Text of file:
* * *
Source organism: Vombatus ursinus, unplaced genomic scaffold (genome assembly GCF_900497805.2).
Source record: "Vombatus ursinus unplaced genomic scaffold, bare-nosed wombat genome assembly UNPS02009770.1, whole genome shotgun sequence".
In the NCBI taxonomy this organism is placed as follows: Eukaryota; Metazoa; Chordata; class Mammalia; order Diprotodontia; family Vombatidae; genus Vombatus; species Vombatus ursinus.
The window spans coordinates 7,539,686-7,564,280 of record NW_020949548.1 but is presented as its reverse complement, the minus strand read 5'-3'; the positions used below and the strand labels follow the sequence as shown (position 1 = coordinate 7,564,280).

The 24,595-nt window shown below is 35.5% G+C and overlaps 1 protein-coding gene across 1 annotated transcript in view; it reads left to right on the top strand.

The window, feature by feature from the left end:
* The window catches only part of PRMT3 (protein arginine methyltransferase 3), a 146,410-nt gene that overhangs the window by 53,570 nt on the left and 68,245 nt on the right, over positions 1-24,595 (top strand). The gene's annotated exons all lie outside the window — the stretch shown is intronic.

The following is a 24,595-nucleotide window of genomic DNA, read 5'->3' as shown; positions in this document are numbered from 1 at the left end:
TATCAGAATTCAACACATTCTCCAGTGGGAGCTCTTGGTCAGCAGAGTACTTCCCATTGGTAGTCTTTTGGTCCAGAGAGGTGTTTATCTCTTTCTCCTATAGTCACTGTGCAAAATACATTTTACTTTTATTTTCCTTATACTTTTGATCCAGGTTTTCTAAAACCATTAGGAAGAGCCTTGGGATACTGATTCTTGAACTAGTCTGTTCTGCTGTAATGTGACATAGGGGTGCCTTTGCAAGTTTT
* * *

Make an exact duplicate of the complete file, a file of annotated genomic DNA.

Source organism: Vombatus ursinus, unplaced genomic scaffold (genome assembly GCF_900497805.2).
Source record: "Vombatus ursinus unplaced genomic scaffold, bare-nosed wombat genome assembly UNPS02009770.1, whole genome shotgun sequence".
In the NCBI taxonomy this organism is placed as follows: Eukaryota; Metazoa; Chordata; class Mammalia; order Diprotodontia; family Vombatidae; genus Vombatus; species Vombatus ursinus.
The window spans coordinates 7,539,686-7,564,280 of record NW_020949548.1 but is presented as its reverse complement, the minus strand read 5'-3'; the positions used below and the strand labels follow the sequence as shown (position 1 = coordinate 7,564,280).

The 24,595-nt window shown below is 35.5% G+C and overlaps 1 protein-coding gene across 1 annotated transcript in view; it reads left to right on the top strand.

The window, feature by feature from the left end:
* The window catches only part of PRMT3 (protein arginine methyltransferase 3), a 146,410-nt gene that overhangs the window by 53,570 nt on the left and 68,245 nt on the right, over positions 1-24,595 (top strand). The gene's annotated exons all lie outside the window — the stretch shown is intronic.

The following is a 24,595-nucleotide window of genomic DNA, read 5'->3' as shown; positions in this document are numbered from 1 at the left end:
TATCAGAATTCAACACATTCTCCAGTGGGAGCTCTTGGTCAGCAGAGTACTTCCCATTGGTAGTCTTTTGGTCCAGAGAGGTGTTTATCTCTTTCTCCTATAGTCACTGTGCAAAATACATTTTACTTTTATTTTCCTTATACTTTTGATCCAGGTTTTCTAAAACCATTAGGAAGAGCCTTGGGATACTGATTCTTGAACTAGTCTGTTCTGCTGTAATGTGACATAGGGGTGCCTTTGCAAGTTTT